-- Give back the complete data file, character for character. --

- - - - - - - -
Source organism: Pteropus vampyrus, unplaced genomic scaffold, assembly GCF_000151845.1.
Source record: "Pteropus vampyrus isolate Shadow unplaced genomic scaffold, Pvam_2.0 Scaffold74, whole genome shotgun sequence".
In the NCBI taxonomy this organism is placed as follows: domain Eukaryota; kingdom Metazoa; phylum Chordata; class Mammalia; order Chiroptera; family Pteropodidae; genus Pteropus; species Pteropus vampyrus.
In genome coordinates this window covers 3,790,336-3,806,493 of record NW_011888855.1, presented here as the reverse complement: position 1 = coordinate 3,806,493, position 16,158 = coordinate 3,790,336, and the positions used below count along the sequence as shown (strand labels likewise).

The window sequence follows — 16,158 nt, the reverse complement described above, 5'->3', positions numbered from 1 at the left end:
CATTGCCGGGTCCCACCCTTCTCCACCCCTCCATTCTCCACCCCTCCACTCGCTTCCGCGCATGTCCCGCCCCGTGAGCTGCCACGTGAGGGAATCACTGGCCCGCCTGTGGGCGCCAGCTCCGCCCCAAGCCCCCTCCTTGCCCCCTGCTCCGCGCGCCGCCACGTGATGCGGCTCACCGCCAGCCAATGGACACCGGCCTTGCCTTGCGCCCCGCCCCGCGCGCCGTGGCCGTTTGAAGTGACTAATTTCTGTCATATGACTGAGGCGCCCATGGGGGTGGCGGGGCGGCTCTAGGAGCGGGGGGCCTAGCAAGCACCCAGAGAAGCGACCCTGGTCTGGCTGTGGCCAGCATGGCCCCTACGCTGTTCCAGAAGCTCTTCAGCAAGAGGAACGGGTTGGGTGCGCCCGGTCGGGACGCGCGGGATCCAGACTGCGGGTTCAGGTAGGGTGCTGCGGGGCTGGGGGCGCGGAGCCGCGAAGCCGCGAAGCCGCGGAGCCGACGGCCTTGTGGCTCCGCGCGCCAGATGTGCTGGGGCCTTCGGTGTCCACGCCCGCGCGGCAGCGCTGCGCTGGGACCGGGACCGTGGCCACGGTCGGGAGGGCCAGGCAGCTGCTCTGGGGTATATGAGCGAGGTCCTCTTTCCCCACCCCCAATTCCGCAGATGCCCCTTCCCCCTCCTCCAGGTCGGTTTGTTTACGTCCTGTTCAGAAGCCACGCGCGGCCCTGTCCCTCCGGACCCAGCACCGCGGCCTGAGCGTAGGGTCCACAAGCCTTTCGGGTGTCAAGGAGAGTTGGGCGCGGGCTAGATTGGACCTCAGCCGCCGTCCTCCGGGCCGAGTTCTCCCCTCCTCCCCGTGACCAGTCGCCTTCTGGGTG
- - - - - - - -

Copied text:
Source organism: Pteropus vampyrus, unplaced genomic scaffold, assembly GCF_000151845.1.
Source record: "Pteropus vampyrus isolate Shadow unplaced genomic scaffold, Pvam_2.0 Scaffold74, whole genome shotgun sequence".
In the NCBI taxonomy this organism is placed as follows: domain Eukaryota; kingdom Metazoa; phylum Chordata; class Mammalia; order Chiroptera; family Pteropodidae; genus Pteropus; species Pteropus vampyrus.
In genome coordinates this window covers 3,790,336-3,806,493 of record NW_011888855.1, presented here as the reverse complement: position 1 = coordinate 3,806,493, position 16,158 = coordinate 3,790,336, and the positions used below count along the sequence as shown (strand labels likewise).

The window sequence follows — 16,158 nt, the reverse complement described above, 5'->3', positions numbered from 1 at the left end:
CATTGCCGGGTCCCACCCTTCTCCACCCCTCCATTCTCCACCCCTCCACTCGCTTCCGCGCATGTCCCGCCCCGTGAGCTGCCACGTGAGGGAATCACTGGCCCGCCTGTGGGCGCCAGCTCCGCCCCAAGCCCCCTCCTTGCCCCCTGCTCCGCGCGCCGCCACGTGATGCGGCTCACCGCCAGCCAATGGACACCGGCCTTGCCTTGCGCCCCGCCCCGCGCGCCGTGGCCGTTTGAAGTGACTAATTTCTGTCATATGACTGAGGCGCCCATGGGGGTGGCGGGGCGGCTCTAGGAGCGGGGGGCCTAGCAAGCACCCAGAGAAGCGACCCTGGTCTGGCTGTGGCCAGCATGGCCCCTACGCTGTTCCAGAAGCTCTTCAGCAAGAGGAACGGGTTGGGTGCGCCCGGTCGGGACGCGCGGGATCCAGACTGCGGGTTCAGGTAGGGTGCTGCGGGGCTGGGGGCGCGGAGCCGCGAAGCCGCGAAGCCGCGGAGCCGACGGCCTTGTGGCTCCGCGCGCCAGATGTGCTGGGGCCTTCGGTGTCCACGCCCGCGCGGCAGCGCTGCGCTGGGACCGGGACCGTGGCCACGGTCGGGAGGGCCAGGCAGCTGCTCTGGGGTATATGAGCGAGGTCCTCTTTCCCCACCCCCAATTCCGCAGATGCCCCTTCCCCCTCCTCCAGGTCGGTTTGTTTACGTCCTGTTCAGAAGCCACGCGCGGCCCTGTCCCTCCGGACCCAGCACCGCGGCCTGAGCGTAGGGTCCACAAGCCTTTCGGGTGTCAAGGAGAGTTGGGCGCGGGCTAGATTGGACCTCAGCCGCCGTCCTCCGGGCCGAGTTCTCCCCTCCTCCCCGTGACCAGTCGCCTTCTGGGTG